November 25, 2022
Good morning! Welcome to our regular column where we write a bit about some of the games we’ve found ourselves playing over the past few days. This time: Pokémon, Bugsnax and cars.
If you fancy catching up on some of the older editions of What We Been Playing, here’s our archive.
Pokémon Violet, Switch
I’m having a lot of fun with Pokemon Purple. A fully open-world Pokémon game is a step towards the perfect vision that I and many players have had in my two years playing Blue. Major and minor changes have been made in this latest installment; it’s just frustrating that they come with a few caveats.
The open-world design allows for a long-awaited sense of freedom for Pokémon fans. Finally, you can choose the order of Gyms and Strategies to suit your party, or you can just spend time roaming the land adding Pokémon to your collection. The flip side is an empty world with little to discover but locked doors and bland environments. And I miss the dungeon-themed gyms of the past.
The Let’s Go feature is a welcome change that allows you to quickly level up your party and streamline battles, which no longer happen on a separate screen, making it more lively. Yet it also makes Pokémon more disposable, with less time to develop a connection. And you’ll want a connection with some of the most adorable new designs ever.
Then there’s the glorious Pokédex library; the use of Spanish words to add character to the dialogue; the brilliant music (the slap bass in the battle theme!); and small tweaks like auto-healing and changing the main Pokemon. There’s a cheerful adventurous spirit that, despite the game’s flaws, is unmistakable.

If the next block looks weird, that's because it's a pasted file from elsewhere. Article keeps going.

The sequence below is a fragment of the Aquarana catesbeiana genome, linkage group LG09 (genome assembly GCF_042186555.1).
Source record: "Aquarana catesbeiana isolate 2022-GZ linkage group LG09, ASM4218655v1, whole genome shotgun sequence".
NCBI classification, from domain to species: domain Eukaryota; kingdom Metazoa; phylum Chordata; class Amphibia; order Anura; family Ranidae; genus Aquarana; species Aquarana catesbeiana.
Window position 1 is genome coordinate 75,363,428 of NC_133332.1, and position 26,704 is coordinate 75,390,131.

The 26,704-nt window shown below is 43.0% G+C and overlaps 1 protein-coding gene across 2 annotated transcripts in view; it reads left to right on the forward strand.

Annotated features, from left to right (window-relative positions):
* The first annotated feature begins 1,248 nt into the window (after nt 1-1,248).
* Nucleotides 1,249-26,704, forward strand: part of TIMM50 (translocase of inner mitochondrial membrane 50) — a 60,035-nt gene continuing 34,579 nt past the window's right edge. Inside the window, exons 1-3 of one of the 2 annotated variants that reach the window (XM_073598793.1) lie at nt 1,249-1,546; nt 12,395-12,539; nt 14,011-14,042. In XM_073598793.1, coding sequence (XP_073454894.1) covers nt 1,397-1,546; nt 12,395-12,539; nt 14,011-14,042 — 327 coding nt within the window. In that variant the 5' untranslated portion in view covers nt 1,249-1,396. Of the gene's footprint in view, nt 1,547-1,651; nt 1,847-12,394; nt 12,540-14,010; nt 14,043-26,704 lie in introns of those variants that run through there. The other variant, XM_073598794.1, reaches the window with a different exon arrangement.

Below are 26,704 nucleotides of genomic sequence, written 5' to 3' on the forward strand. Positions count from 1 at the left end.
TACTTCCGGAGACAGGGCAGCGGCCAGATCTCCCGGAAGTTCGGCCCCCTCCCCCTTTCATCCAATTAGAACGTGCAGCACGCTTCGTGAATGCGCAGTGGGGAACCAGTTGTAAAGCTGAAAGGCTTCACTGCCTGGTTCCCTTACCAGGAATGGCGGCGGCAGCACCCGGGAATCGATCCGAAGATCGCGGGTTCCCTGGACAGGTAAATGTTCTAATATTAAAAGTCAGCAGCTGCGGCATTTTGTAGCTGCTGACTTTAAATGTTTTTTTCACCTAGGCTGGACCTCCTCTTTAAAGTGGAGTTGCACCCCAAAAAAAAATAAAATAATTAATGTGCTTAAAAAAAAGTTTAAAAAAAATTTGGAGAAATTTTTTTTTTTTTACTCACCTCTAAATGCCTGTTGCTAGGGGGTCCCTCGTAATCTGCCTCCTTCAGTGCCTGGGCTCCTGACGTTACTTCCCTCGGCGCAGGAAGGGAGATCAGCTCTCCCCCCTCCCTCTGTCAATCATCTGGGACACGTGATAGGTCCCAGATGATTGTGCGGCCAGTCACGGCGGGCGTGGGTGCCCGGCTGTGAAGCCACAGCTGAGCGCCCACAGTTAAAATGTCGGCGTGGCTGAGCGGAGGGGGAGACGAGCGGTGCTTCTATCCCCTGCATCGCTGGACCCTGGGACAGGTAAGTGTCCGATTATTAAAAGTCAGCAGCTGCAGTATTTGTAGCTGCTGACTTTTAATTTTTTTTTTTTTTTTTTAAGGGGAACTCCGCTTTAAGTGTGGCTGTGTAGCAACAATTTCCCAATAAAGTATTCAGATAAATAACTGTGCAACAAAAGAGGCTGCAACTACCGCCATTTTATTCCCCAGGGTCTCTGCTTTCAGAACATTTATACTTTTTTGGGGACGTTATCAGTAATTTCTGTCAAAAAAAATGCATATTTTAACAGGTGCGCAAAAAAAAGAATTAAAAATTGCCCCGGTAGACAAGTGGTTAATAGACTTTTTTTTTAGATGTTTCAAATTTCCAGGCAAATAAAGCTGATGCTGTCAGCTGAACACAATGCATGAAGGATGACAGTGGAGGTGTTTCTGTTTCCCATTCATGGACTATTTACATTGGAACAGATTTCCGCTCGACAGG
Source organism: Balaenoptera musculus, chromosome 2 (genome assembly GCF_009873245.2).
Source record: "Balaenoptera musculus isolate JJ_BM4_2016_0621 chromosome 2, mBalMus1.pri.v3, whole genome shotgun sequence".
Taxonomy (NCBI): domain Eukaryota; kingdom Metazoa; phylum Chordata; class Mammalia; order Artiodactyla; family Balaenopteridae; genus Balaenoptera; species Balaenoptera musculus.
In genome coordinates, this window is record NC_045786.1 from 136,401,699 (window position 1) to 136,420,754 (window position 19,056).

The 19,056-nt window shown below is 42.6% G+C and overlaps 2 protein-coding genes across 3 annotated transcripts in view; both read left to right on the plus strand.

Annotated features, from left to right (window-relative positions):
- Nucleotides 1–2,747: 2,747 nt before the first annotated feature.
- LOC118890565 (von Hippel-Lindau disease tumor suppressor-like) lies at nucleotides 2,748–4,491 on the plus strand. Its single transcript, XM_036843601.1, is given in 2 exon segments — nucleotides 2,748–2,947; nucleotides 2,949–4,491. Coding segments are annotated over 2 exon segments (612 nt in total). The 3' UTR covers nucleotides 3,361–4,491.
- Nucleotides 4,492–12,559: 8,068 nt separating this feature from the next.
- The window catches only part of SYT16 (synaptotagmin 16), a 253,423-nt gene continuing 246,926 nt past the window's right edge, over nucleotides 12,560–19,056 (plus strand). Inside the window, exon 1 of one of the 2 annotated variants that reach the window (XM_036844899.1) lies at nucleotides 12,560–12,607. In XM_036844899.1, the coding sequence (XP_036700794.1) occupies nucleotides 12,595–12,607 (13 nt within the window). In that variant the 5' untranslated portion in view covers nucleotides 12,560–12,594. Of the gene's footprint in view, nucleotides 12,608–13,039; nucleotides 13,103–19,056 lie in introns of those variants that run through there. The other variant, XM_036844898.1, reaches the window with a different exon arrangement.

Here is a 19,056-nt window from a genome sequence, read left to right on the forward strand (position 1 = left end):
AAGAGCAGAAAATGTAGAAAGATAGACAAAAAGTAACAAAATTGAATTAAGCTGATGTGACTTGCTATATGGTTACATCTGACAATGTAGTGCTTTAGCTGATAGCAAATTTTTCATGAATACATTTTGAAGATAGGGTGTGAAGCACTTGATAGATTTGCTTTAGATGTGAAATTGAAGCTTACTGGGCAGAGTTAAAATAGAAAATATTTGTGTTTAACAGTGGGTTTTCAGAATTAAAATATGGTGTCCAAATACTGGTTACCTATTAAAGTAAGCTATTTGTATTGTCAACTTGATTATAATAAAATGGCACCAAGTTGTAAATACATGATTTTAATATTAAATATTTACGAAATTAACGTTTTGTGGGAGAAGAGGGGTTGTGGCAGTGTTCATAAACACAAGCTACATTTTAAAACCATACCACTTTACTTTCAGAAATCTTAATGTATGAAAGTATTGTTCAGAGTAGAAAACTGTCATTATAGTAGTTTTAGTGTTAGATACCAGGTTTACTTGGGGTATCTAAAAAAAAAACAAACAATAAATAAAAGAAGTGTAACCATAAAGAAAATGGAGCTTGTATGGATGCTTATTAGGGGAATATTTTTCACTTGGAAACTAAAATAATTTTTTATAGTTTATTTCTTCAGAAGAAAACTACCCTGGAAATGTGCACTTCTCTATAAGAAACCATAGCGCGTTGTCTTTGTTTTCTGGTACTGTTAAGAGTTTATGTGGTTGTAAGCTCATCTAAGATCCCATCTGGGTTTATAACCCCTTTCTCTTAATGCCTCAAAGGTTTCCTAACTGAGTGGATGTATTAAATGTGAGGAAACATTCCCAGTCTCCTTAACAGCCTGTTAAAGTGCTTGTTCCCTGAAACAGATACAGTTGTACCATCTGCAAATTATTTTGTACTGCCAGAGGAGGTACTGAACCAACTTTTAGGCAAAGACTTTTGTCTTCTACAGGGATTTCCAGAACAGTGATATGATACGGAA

Yes, the performance is abysmal, but the core gameplay is solid. Pokémon Violet offers comfort food as I travel through Paldea with my sassy dancing duck and a perfectly cooked, sweet, and shiny cinnamon dog. I have to stop salivating for him, though.
Bugsnax was a launch title for the PlayStation 5 that I immediately passed over for the much more grown-up Spider-Man: Miles Morales. But with Sony’s foray into games as a subscription model, I decided to download the game on a whim. I wish I had done it earlier.
The game is both delicious and terrifying. On the one hand, the game is remarkably simple and light: fetch these half-insect/half-snack creatures to feed the newly immigrated population of human-looking grumps. There’s an immediate discomfort in collecting these talking and moving burgers/fries/strawberries with the intent of dropping them into a Grumpuse’s mouth.
But what happened next was not something I expected at all. Feeding a Strabby to Filbo Fiddlepie, the self-proclaimed mayor of Snaxburg, changed his hand to a strawberry! “Oh that? Pretty cool, huh? It’s a side effect of eating Bugsnax! Filbo said nonchalantly, as if it weren’t absolutely terrifying to witness. But it’s this commitment to a rosy, deceptively family-friendly vibe that makes Bugsnax so great. I haven’t finished the game yet, but I sense a deeply sinister ending awaiting me.
Gameplay-wise, none of the puzzles were terribly difficult, but challenging enough that you still felt like an accomplishment when you got the “aha!” moment. And that’s what makes this game a perfect addition to my gaming rotation. When I feel too tired to sweat through Call of Duty or invest myself in a Yakuza-heavy narrative game, I can always turn to Bugsnax at the end of the day.
Burnout Paradise, Xbox
I went down sometime last weekend and my daughter was playing Burnout Paradise. It was one of the first games she ever played – I still remember her wild laughter as she crashed her car into the railings and sent endless rains of those beautiful Burnout sparks.
As such, it’s been a great way to study his development with games. She’s nine now, and an absolute burnout fiend. She used to go back and forth on the road and now she has a great focus and has discovered loads of shortcuts that would never have occurred to me.
What I like the most is that I watch her play and understand what is important to her. She doesn’t like shopping or any of the events. The city is just one big playground and she explores it by thinking about buildings, choosing a place where she could live and doodling on the map with her car. What a game. And what a perfect introduction to games in general.